specify a	buffer size of at least	1024 (i.e. 1 Mb, which	equals
	      about  6	seconds	 of usual audio	data) or more; less than about
	      300 does not make	much sense.  The default  is  0,  which	 turns
	      buffering	off.

       --preload fraction
	      Wait  for	 the  buffer  to be filled to fraction before starting
	      playback (fraction between 0 and 1).  You	 can  tune  this  pre-
	      buffering	to either get sound faster to your ears	or safer unin-
	      terrupted	web radio.  Default is 0.2 (changed from 1 since  ver-
	      sion 1.23).

       --devbuffer seconds
	      Set  device buffer in seconds; <=	0 means	default	value. This is
	      the small	buffer between the application and the audio  backend,
	      possibly directly	related	to hardware buffers.

       --timelimit samples
	      Set playback time	limit in PCM samples if	set to a value greater
	      than zero.  out123 will stop reading from	stdin or playing  from
	      the generated wave table after reaching that number of samples.

       --seconds seconds
	      Set time limit in	seconds	instead.

       --source	name
	      Choose  the  signal source: 'file' (default) for playback	of the
	      given file(s) on the command line	or standard input if there are
	      none,  or	one of the generators 'wave' (see --wave-freq),	geiger
	      (see --geiger-activity), or just 'white' for some	white noise.

       --wave-freq frequencies
	      Set wave generator frequency or list of those with comma separa-
	      tion  for	 enabling  a generated test signal instead of standard
	      input. Empty values repeat the previous one.

       --wave-pat patterns
	      Set the waveform patterns	of the generated waves as  comma-sepa-
	      rated  list.   Choices include sine, square, triangle, sawtooth,
	      gauss, pulse, and	shot.  Empty values repeat the previous	one.

       --wave-phase phases
	      Set waveform phase shift(s) as  comma-separated  list,  negative
	      values  inverting	 the pattern in	time and empty value repeating
	      the previous. There is also --wave-direction overriding the neg-
	      ative bit.

	      Set wave direction explicitly (the sign counts).

       --wave-sweep frequency
	      Sweep  a	generated  wave	to the given frequency,	from first one
	      specified	for --wave-freq, using the first wave pattern and  di-
	      rection, too.

       --sweep-time seconds
	      Set frequency sweep duration in seconds if > 0. This defaults to
	      the configured time limit	if set,	otherwise one second, as  end-
	      less sweeps are not sensible.

       --sweep-count count
	      Set timelimit to exactly produce that many (smooth) sweeps

       --sweep-type type
	      Set  sweep  type:	lin(ear) for linear, qua(d) (default) for qua-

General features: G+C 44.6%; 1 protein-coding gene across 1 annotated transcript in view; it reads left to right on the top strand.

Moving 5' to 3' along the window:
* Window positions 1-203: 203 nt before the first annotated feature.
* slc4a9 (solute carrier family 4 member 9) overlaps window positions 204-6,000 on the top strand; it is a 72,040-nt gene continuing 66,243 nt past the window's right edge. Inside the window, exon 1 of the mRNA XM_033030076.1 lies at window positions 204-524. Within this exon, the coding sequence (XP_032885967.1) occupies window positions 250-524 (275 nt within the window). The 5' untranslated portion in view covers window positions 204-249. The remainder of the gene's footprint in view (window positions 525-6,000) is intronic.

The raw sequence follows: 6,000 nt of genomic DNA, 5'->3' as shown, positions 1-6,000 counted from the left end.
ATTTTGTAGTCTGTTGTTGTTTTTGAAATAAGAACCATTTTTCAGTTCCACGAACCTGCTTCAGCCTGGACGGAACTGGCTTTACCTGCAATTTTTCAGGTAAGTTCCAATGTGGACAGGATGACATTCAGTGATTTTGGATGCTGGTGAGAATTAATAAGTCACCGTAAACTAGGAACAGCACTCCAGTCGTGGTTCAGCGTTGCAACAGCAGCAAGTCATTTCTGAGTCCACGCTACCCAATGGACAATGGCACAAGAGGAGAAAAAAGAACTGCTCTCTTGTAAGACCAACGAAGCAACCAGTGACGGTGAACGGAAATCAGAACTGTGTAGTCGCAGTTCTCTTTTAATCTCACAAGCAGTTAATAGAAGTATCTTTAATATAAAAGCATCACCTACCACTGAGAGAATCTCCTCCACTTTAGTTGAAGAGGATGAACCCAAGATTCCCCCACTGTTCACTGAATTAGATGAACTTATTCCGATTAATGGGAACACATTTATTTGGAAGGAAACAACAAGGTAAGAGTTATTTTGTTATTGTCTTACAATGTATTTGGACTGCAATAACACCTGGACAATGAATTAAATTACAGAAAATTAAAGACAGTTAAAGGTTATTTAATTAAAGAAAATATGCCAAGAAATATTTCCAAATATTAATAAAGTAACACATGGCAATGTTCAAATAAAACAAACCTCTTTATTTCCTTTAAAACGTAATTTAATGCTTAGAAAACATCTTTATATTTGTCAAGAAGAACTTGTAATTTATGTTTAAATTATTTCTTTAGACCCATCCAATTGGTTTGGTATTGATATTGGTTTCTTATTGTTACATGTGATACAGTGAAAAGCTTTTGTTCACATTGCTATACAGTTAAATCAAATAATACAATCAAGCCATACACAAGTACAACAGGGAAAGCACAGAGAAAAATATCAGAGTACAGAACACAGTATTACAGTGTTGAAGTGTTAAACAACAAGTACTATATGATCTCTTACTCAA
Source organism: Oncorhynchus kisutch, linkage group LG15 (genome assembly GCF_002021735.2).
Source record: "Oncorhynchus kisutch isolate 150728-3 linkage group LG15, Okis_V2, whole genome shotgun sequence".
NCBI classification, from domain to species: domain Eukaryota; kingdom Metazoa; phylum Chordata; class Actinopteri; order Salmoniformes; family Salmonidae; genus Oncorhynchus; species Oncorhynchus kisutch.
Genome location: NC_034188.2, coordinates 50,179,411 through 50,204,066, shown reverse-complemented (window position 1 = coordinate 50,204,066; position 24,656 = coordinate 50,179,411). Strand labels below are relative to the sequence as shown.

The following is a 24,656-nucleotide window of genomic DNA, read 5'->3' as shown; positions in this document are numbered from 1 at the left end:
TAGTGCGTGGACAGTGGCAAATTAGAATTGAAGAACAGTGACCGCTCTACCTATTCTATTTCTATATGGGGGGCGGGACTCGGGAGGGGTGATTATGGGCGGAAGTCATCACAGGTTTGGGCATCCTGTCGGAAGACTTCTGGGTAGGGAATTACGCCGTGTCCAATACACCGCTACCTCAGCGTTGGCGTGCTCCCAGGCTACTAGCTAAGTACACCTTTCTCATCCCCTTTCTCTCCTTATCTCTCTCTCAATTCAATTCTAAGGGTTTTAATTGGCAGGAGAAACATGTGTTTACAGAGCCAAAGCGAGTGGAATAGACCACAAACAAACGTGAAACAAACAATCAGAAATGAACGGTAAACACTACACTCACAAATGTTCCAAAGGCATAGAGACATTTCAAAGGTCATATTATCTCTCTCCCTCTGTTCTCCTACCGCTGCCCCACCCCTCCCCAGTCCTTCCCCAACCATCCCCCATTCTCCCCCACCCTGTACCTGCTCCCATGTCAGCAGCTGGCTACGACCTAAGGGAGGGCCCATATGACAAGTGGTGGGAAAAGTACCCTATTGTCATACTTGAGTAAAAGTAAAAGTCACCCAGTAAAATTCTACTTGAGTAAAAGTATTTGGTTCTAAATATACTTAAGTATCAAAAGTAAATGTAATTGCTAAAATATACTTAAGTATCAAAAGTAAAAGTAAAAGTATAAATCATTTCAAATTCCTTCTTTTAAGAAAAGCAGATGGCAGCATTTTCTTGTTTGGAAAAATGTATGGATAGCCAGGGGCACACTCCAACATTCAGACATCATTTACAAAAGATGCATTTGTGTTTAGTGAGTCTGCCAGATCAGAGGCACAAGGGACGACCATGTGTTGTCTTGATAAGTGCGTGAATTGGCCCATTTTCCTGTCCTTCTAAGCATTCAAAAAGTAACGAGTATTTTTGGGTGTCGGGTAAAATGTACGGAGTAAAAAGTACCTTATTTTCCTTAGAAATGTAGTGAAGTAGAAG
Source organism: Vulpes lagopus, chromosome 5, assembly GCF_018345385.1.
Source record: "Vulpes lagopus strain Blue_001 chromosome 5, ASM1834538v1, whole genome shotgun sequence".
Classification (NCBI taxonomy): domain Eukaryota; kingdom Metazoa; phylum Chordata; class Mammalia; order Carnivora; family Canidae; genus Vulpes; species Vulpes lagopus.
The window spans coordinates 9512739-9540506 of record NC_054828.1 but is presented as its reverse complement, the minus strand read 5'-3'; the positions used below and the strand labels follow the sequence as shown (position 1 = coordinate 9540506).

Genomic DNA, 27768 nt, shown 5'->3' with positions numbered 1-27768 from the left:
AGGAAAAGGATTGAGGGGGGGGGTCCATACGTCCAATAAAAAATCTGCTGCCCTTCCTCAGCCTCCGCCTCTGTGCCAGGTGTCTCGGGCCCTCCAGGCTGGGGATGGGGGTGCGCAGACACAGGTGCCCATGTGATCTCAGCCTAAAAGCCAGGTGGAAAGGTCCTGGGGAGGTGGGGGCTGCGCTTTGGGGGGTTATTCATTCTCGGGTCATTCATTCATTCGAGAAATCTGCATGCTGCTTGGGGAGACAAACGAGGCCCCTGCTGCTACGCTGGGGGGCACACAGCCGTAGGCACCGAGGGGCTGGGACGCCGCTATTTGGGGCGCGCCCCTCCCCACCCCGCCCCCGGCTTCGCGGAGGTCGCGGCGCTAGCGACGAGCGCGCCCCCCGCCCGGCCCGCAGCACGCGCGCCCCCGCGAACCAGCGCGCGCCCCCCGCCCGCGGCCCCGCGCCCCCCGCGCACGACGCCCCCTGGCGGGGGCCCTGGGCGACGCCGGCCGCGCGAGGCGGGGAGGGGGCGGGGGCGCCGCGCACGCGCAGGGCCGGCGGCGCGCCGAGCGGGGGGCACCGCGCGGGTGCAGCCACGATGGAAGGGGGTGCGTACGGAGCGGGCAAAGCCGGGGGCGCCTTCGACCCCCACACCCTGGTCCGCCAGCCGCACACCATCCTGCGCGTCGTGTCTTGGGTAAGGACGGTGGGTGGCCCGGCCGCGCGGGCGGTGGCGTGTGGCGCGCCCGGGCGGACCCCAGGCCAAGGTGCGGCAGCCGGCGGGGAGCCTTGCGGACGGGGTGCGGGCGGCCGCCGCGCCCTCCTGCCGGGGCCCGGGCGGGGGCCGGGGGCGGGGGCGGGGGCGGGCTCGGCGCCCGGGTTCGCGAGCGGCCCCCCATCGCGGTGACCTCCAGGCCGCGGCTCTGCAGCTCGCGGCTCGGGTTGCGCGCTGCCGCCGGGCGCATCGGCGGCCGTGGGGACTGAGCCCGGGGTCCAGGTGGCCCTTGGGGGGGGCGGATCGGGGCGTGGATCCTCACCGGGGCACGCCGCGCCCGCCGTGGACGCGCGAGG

dratic, or exp(onential) for an exponential change of  frequency
	      with time.

	      Disable post-sweep smoothing for periodicity.

       --genbuffer bytes
	      Set  the	buffer size (limit) for	signal generators, if >	0 (de-
	      fault), this enforces a periodic buffer  also  for  non-periodic
	      signals,	benefit:  less	runtime	CPU overhead, as everything is
	      precomputed as enforced periodic signal.

       --wave-limit samples
	      This is an alias for --genbuffer.

       --pink-rows number
	      Activate pink noise source and choose rows for the algorithm (<1
	      chooses  default).   The generator follows code provided by Phil
	      Burk ( and uses the Gardner method.

       --geiger-activity number
	      This configures the simulation of	a  Geiger-Mueller  counter  as
	      source,  with the	given numer as average events per second. Play
	      with it. It's fun!

       -t, --test
	      Test mode.  The audio stream is read, but	no output occurs.

       -v, --verbose
	      Increase the verbosity level.

       -q, --quiet
	      Quiet.  Suppress diagnostic messages.

	      Tries to get higher priority

       -T, --realtime
	      Tries to gain realtime priority.	This option  usually  requires
	      root privileges to have any effect.

       -?, --help
	      Shows short usage	instructions.

	      Shows long usage instructions.

	      Print the	version	string.

	      Thomas Orgis <>, <>

       Creator (ancestry of code inside	mpg123):
	      Michael Hipp

       Uses code or ideas from various people, see the AUTHORS file accompany-
       ing the source code.

       out123 is licensed under	the GNU	Lesser/Library General Public License,
       LGPL, version 2.1 .


				  26 Apr 2020			     out123(1)


Want to link to this manual page? Use this URL:

home | help